See this KB article for information about GPS support on the R5 using GP-E2 or smartphone.
@Atticuslake brought up some good points.
GPS (tagging) reliability is only as good as the signal and connection to / from the smartphone.
-GPS aquisition can take time and accuracy isn't always stellar. Geo-Tagging is most reliable when used consistently, from a stationary location. If you are moving, accuracy can diminish. When you use a smartphone, the camera must mantain a constant connection for GPS accuracy. If either device goes to "sleep" or you move, location accuracy can once again diminish. The aqusition process starts again each time the connection between the the devices is re-established.
We aren't saying this is what's happening in your situation, but that the possibility exists and might explain why you are experiencing inconsistent results.
The GP-E2 is likely to work better than your smartphone. I really appreciate this feature which is supported natively on my body. Canon appears to recognize this as built in support is again present on the R3. I am hopeful it will be present on the R5c (when released) as well. Some peope don't care about geo-tagging. I use it for every shot.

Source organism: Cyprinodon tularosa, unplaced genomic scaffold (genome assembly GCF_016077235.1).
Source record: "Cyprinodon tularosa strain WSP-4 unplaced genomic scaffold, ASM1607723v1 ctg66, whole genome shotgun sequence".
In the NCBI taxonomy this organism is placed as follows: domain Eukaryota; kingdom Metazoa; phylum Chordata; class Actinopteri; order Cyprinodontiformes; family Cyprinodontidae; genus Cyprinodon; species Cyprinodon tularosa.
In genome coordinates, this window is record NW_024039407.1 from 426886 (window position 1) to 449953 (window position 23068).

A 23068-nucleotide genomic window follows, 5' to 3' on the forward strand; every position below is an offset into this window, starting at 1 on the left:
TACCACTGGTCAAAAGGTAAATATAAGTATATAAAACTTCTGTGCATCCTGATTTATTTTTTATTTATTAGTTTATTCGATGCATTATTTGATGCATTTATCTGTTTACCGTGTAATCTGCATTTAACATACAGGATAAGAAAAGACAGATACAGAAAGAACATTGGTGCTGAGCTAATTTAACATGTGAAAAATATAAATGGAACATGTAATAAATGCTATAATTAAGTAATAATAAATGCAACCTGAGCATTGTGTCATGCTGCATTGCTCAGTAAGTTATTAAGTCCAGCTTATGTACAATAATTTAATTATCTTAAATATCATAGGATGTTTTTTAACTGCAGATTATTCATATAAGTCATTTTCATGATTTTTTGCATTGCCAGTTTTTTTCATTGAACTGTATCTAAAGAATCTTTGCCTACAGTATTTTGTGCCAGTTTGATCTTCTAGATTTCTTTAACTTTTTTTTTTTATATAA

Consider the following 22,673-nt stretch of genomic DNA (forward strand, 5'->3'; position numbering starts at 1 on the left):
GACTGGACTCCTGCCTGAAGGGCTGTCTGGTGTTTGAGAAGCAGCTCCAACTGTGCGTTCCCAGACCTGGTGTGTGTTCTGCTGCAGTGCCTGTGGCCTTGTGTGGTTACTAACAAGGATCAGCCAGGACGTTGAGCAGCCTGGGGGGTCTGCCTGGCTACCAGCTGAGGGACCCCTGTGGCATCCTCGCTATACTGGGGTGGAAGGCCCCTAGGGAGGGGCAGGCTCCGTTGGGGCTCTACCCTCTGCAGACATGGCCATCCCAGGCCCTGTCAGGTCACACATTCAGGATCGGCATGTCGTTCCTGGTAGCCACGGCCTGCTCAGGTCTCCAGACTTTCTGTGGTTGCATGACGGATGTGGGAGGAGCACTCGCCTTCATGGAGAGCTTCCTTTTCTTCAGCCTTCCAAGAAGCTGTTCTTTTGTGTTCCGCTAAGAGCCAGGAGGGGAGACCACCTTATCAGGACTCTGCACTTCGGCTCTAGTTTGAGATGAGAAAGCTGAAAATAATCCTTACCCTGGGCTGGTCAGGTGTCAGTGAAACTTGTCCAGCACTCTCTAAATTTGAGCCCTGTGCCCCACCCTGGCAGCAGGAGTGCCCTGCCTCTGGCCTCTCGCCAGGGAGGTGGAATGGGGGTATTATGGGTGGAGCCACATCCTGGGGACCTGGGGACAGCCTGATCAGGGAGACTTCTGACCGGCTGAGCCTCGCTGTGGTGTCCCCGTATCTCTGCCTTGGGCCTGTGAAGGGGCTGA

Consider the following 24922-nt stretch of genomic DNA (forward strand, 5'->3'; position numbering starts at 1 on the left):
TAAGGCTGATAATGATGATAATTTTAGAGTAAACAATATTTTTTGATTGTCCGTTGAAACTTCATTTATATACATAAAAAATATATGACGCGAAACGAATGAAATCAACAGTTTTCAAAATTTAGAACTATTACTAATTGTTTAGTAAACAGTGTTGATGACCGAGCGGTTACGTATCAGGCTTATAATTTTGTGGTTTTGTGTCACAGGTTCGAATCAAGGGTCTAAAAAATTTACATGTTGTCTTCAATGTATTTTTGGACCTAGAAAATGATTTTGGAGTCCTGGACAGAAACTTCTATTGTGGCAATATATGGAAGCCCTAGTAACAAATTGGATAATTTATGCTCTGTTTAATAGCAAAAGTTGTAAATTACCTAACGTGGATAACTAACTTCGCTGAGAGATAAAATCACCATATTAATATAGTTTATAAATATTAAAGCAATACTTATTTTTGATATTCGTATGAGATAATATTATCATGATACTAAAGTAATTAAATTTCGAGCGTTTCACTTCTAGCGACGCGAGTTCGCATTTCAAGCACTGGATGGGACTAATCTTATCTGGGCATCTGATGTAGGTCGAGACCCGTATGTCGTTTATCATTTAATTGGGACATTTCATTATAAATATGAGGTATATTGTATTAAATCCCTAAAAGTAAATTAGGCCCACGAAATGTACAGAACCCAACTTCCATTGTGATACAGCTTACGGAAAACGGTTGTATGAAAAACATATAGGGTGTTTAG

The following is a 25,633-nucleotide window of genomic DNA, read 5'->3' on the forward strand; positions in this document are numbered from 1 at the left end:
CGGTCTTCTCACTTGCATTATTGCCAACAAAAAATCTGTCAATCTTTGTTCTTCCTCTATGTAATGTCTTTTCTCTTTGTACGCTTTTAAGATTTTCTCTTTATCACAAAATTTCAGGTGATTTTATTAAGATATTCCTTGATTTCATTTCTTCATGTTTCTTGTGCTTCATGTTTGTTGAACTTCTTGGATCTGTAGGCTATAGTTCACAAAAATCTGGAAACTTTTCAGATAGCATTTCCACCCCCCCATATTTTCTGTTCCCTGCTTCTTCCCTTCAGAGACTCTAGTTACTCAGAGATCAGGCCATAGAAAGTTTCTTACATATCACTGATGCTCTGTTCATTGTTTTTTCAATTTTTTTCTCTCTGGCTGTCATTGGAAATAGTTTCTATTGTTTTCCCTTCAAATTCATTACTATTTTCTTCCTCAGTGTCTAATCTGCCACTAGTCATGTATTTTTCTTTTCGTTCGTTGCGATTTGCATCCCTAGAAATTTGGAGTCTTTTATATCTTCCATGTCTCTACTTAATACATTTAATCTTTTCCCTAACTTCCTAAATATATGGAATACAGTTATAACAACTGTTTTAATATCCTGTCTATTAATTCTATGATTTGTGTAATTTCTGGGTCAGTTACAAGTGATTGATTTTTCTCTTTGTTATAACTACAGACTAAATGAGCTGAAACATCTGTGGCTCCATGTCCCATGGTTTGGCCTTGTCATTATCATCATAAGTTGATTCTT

Bay Area - CA
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Your phone is providing the latitude and longitude. As far as the camera is concerned, this is just a string of bits that gets stored in the picture file. It's highly unlikely that the camera is changing the data. So I see two possibilities:
Both are possible, but 2 is certainly worth looking into. GPS signals are extremely weak, and if the phone can't update itself, it will continue to use the last location it got -- or even fall back on cell tower location, which is very poor. (Of course I assume your phone's GPS is actually running, and that the Canon app on the phone has permission for it).
So if your phone has poor GPS signal, that could explain things. For example, if it's in your pocket, or you're among trees or buildings. Again, GPS is extremely weak. I've certainly run into exactly this issue just because of trees -- in my case, it was my smartwatch that was getting an out-of-date and wildly inaccurate location from the phone.
Run a mapping app of some kind (e.g. Google maps) on your phone, and see where it tells you you are.